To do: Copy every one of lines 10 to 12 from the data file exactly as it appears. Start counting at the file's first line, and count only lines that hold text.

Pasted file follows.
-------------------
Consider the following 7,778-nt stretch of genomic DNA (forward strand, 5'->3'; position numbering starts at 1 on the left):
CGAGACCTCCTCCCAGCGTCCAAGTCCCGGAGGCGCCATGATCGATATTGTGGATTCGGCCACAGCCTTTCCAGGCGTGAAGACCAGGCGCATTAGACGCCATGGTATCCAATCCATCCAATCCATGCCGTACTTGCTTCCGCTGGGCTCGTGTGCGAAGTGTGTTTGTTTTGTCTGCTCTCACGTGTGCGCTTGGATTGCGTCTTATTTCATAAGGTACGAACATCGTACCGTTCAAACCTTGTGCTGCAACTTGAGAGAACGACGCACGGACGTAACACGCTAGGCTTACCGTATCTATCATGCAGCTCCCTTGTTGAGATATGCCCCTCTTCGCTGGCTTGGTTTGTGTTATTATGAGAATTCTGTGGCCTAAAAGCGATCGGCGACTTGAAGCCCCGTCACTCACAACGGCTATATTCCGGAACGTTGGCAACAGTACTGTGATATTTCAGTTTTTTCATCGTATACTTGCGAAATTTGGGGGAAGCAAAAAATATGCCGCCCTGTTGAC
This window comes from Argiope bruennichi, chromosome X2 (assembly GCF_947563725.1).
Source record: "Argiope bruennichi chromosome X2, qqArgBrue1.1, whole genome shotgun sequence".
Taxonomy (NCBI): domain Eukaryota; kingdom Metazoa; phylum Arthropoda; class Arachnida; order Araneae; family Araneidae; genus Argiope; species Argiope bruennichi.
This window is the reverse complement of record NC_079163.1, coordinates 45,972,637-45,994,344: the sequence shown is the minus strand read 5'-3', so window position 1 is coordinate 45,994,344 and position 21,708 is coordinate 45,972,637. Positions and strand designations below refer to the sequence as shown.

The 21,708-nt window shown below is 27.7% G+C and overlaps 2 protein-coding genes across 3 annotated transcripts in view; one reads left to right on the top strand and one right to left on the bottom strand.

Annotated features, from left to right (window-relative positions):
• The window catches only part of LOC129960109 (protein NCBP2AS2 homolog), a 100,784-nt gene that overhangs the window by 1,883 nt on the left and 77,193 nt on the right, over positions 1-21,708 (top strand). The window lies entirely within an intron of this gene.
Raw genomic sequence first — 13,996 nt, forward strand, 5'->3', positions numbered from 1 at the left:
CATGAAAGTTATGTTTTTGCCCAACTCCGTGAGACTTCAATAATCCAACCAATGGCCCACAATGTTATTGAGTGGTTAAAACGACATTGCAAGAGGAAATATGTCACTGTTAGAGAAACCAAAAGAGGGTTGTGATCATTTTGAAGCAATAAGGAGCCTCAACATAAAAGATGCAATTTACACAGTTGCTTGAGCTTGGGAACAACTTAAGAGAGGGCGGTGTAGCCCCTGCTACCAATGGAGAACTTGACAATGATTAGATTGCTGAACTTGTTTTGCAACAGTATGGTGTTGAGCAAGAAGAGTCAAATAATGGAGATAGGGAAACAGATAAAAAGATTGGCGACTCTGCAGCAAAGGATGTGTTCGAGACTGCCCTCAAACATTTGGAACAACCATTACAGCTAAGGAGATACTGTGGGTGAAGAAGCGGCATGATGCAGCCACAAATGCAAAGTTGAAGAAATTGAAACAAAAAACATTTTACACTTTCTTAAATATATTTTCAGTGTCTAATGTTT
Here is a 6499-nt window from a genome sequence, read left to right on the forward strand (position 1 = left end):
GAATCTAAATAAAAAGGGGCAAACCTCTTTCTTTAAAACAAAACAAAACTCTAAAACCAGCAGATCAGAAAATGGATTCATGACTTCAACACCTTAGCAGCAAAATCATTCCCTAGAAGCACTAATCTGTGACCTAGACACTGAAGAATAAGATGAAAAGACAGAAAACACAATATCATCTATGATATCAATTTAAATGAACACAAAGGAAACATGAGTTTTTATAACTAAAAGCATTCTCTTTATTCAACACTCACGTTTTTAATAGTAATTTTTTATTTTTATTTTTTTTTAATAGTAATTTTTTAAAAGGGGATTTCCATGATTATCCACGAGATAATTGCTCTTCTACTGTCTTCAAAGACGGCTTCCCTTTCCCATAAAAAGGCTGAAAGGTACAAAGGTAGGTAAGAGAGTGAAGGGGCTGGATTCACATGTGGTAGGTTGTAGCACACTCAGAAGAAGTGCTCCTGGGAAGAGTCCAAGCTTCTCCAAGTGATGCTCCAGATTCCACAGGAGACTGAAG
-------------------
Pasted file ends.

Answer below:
Raw genomic sequence first — 13,996 nt, forward strand, 5'->3', positions numbered from 1 at the left:
CATGAAAGTTATGTTTTTGCCCAACTCCGTGAGACTTCAATAATCCAACCAATGGCCCACAATGTTATTGAGTGGTTAAAACGACATTGCAAGAGGAAATATGTCACTGTTAGAGAAACCAAAAGAGGGTTGTGATCATTTTGAAGCAATAAGGAGCCTCAACATAAAAGATGCAATTTACACAGTTGCTTGAGCTTGGGAACAACTTAAGAGAGGGCGGTGTAGCCCCTGCTACCAATGGAGAACTTGACAATGATTAGATTGCTGAACTTGTTTTGCAACAGTATGGTGTTGAGCAAGAAGAGTCAAATAATGGAGATAGGGAAACAGATAAAAAGATTGGCGACTCTGCAGCAAAGGATGTGTTCGAGACTGCCCTCAAACATTTGGAACAACCATTACAGCTAAGGAGATACTGTGGGTGAAGAAGCGGCATGATGCAGCCACAAATGCAAAGTTGAAGAAATTGAAACAAAAAACATTTTACACTTTCTTAAATATATTTTCAGTGTCTAATGTTT
Here is a 6499-nt window from a genome sequence, read left to right on the forward strand (position 1 = left end):